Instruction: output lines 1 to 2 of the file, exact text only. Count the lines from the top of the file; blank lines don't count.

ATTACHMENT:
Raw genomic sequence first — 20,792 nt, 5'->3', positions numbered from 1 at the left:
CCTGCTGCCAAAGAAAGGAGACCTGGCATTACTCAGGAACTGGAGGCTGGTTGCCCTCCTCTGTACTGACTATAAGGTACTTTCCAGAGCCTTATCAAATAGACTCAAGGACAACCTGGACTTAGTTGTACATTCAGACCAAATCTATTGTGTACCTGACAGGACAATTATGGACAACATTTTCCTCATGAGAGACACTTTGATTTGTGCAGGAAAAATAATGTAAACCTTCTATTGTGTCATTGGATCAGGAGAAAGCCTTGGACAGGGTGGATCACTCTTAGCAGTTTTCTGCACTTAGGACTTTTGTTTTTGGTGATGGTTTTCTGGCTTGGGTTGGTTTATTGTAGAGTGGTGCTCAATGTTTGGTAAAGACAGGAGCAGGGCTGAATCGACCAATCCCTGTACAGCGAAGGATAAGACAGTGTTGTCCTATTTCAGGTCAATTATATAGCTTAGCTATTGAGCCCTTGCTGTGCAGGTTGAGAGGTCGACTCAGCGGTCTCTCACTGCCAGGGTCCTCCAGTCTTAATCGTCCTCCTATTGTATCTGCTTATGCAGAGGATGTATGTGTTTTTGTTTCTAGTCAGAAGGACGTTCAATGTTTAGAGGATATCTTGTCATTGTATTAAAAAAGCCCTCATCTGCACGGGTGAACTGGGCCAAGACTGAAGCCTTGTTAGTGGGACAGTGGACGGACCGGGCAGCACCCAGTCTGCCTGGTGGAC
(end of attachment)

Raw genomic sequence first — 20,792 nt, 5'->3', positions numbered from 1 at the left:
CCTGCTGCCAAAGAAAGGAGACCTGGCATTACTCAGGAACTGGAGGCTGGTTGCCCTCCTCTGTACTGACTATAAGGTACTTTCCAGAGCCTTATCAAATAGACTCAAGGACAACCTGGACTTAGTTGTACATTCAGACCAAATCTATTGTGTACCTGACAGGACAATTATGGACAACATTTTCCTCATGAGAGACACTTTGATTTGTGCAGGAAAAATAATGTAAACCTTCTATTGTGTCATTGGATCAGGAGAAAGCCTTGGACAGGGTGGATCACTCTTAGCAGTTTTCTGCACTTAGGACTTTTGTTTTTGGTGATGGTTTTCTGGCTTGGGTTGGTTTATTGTAGAGTGGTGCTCAATGTTTGGTAAAGACAGGAGCAGGGCTGAATCGACCAATCCCTGTACAGCGAAGGATAAGACAGTGTTGTCCTATTTCAGGTCAATTATATAGCTTAGCTATTGAGCCCTTGCTGTGCAGGTTGAGAGGTCGACTCAGCGGTCTCTCACTGCCAGGGTCCTCCAGTCTTAATCGTCCTCCTATTGTATCTGCTTATGCAGAGGATGTATGTGTTTTTGTTTCTAGTCAGAAGGACGTTCAATGTTTAGAGGATATCTTGTCATTGTATTAAAAAAGCCCTCATCTGCACGGGTGAACTGGGCCAAGACTGAAGCCTTGTTAGTGGGACAGTGGACGGACCGGGCAGCACCCAGTCTGCCTGGTGGAC